The next wine I tasted was communion wine, which everyone knows isn’t supposed to be enjoyed but endured. It is supposed to celebrate a growing up moment in faith. Nowadays they have a grape juice option. I wonder if those kids feel as grown up as we did as we choked down the strong (smelling and tasting) wine that the church bought by the case and kept in a cupboard for months (and months and months. Possibly years.) I can’t imagine that drinking Welch’s grape juice, even up there in front of God and everyone, feels quite as grown up as taking the tiniest possible sip of wine (while not breathing) and trying not to swallow till you get to the back of the church so you can cough without anyone knowing. Maybe they serve that kind of wine on purpose, coughing gets the communion wafer unstuck from the roof of your mouth.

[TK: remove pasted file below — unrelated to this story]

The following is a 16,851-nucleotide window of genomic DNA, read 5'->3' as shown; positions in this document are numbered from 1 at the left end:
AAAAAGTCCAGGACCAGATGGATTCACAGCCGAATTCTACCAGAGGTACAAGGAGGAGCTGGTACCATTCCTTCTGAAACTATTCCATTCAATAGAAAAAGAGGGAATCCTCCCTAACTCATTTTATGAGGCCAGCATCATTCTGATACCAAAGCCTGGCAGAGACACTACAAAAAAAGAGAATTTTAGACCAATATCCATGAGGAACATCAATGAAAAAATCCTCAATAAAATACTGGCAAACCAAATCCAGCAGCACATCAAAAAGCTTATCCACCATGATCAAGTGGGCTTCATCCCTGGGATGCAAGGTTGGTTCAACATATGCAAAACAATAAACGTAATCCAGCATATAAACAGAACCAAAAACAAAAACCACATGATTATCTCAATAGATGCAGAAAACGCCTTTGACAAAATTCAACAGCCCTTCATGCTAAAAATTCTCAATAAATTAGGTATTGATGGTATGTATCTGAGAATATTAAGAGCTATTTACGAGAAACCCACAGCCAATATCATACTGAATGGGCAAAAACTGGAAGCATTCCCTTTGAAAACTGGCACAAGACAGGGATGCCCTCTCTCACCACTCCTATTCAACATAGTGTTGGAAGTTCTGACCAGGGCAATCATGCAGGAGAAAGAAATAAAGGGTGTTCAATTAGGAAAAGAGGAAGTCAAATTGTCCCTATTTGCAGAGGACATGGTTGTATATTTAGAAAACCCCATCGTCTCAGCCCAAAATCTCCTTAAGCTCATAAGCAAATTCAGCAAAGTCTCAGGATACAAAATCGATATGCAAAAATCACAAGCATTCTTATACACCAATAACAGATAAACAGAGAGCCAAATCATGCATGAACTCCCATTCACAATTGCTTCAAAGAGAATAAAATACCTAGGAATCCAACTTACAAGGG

In my late teens and early twenties, when I wanted to feel particularly grown up I would drink Boone’s Farm or TJ Swan wine, usually from a plastic cup. Something nastily sweet like apple or strawberry flavor. Really it was almost soda pop without the fizz. It wasn’t so much the wine, as my ability to choose which kind I wanted and to buy it all by myself that made it so exciting, I think. It also seemed much more sophisticated than beer, the other liquor of choice in the small town I grew up in. The invention of the wine cooler was, to my twenty something mind, sheer genius. They managed to get rid of that awful “winey” taste and you could drink straight from the bottle without looking desperate. My new heroes were Bartles and James, even if their commercials showed them to be two old guys sitting in rocking chairs.